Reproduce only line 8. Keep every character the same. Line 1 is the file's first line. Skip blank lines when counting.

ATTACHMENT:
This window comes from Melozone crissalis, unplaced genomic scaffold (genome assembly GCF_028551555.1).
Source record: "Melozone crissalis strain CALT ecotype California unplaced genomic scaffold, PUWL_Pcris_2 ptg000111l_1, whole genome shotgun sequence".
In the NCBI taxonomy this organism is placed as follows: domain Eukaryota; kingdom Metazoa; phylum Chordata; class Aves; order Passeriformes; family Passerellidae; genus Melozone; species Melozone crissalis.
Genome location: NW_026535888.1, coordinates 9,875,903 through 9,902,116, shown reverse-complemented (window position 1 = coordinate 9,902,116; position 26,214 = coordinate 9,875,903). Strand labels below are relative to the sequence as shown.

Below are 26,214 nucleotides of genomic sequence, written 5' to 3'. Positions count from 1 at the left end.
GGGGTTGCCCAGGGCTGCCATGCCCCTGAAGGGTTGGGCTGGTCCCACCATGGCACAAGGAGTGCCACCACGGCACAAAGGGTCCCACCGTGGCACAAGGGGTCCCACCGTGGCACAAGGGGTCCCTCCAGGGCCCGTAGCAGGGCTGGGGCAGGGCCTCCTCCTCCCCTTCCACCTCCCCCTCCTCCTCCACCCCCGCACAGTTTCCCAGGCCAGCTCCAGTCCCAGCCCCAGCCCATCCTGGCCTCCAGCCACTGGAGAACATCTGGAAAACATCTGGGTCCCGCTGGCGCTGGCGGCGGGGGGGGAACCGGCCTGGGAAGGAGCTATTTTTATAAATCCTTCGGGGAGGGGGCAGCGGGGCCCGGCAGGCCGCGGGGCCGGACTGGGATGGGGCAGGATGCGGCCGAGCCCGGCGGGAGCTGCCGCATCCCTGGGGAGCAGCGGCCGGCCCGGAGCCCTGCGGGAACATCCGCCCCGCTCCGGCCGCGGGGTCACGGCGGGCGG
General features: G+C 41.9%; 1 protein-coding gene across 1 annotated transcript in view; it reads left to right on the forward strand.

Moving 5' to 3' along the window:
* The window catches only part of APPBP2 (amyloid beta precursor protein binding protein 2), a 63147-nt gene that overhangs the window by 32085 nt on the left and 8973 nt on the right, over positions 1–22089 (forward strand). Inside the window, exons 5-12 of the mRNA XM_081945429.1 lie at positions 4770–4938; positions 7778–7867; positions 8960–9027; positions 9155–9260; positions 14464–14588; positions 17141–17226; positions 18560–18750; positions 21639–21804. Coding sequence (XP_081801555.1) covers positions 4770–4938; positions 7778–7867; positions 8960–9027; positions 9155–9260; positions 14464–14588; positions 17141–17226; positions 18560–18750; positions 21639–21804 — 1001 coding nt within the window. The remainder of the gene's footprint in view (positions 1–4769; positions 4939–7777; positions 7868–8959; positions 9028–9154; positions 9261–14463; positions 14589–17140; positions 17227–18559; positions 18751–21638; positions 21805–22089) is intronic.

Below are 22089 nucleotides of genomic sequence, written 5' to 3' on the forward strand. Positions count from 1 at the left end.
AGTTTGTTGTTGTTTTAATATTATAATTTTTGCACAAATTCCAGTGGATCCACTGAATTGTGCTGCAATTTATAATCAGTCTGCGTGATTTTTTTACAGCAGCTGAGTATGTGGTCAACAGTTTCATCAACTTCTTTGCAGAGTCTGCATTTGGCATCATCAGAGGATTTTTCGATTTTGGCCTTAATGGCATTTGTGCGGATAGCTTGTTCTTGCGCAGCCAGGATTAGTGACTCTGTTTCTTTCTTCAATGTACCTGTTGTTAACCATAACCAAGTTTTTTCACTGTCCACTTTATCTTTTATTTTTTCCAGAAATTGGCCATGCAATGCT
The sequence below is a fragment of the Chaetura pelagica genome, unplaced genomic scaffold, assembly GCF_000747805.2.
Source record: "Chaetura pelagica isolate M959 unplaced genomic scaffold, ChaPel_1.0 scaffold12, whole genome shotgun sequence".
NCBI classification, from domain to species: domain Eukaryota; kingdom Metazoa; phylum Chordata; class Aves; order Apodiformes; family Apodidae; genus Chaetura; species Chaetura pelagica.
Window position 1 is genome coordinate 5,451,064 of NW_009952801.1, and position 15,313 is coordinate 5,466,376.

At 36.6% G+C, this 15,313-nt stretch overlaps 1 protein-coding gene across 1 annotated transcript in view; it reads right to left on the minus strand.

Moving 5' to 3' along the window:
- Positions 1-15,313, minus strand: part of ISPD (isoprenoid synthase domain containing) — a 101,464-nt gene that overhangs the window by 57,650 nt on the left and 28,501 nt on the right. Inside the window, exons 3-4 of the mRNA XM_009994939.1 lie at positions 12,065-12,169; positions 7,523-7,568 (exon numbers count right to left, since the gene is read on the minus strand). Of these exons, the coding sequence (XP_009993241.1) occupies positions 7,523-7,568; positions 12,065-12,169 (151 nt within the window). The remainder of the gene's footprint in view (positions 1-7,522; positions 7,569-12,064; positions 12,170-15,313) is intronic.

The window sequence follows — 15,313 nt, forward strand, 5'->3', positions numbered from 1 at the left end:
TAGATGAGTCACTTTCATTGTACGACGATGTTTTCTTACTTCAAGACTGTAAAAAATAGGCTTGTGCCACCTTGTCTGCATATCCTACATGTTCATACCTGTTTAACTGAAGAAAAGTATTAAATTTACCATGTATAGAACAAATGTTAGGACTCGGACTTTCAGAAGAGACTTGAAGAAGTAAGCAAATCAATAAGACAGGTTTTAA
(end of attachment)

Moving 5' to 3' along the window: